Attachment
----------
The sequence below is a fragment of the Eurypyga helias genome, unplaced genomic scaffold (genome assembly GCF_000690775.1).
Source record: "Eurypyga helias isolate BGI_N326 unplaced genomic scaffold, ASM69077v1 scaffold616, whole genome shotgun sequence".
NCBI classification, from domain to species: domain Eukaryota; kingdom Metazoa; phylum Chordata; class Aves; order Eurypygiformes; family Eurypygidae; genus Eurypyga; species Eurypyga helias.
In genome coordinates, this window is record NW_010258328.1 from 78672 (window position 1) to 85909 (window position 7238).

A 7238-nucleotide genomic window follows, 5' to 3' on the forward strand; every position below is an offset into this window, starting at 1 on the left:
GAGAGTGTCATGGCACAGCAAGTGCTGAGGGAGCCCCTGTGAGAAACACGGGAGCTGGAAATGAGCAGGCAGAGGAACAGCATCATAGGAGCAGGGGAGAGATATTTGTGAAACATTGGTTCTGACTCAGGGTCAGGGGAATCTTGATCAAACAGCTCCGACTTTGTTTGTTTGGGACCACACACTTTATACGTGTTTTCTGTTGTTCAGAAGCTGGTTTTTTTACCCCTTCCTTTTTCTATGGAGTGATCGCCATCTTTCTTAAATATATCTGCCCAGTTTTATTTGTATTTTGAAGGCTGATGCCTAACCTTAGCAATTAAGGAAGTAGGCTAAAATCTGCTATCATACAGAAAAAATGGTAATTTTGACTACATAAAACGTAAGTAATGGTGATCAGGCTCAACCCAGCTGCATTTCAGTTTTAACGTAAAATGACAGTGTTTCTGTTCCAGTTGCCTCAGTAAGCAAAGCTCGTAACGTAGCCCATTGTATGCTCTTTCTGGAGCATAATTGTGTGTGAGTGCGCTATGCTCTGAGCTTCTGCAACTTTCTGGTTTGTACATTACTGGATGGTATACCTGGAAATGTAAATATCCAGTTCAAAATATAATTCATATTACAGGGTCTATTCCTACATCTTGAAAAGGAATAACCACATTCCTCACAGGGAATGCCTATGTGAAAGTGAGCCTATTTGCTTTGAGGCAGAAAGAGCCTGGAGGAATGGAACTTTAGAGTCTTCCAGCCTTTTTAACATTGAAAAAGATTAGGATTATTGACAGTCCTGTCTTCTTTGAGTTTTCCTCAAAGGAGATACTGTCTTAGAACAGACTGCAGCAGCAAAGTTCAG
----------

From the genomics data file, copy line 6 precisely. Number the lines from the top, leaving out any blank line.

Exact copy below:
GAGAGTGTCATGGCACAGCAAGTGCTGAGGGAGCCCCTGTGAGAAACACGGGAGCTGGAAATGAGCAGGCAGAGGAACAGCATCATAGGAGCAGGGGAGAGATATTTGTGAAACATTGGTTCTGACTCAGGGTCAGGGGAATCTTGATCAAACAGCTCCGACTTTGTTTGTTTGGGACCACACACTTTATACGTGTTTTCTGTTGTTCAGAAGCTGGTTTTTTTACCCCTTCCTTTTTCTATGGAGTGATCGCCATCTTTCTTAAATATATCTGCCCAGTTTTATTTGTATTTTGAAGGCTGATGCCTAACCTTAGCAATTAAGGAAGTAGGCTAAAATCTGCTATCATACAGAAAAAATGGTAATTTTGACTACATAAAACGTAAGTAATGGTGATCAGGCTCAACCCAGCTGCATTTCAGTTTTAACGTAAAATGACAGTGTTTCTGTTCCAGTTGCCTCAGTAAGCAAAGCTCGTAACGTAGCCCATTGTATGCTCTTTCTGGAGCATAATTGTGTGTGAGTGCGCTATGCTCTGAGCTTCTGCAACTTTCTGGTTTGTACATTACTGGATGGTATACCTGGAAATGTAAATATCCAGTTCAAAATATAATTCATATTACAGGGTCTATTCCTACATCTTGAAAAGGAATAACCACATTCCTCACAGGGAATGCCTATGTGAAAGTGAGCCTATTTGCTTTGAGGCAGAAAGAGCCTGGAGGAATGGAACTTTAGAGTCTTCCAGCCTTTTTAACATTGAAAAAGATTAGGATTATTGACAGTCCTGTCTTCTTTGAGTTTTCCTCAAAGGAGATACTGTCTTAGAACAGACTGCAGCAGCAAAGTTCAG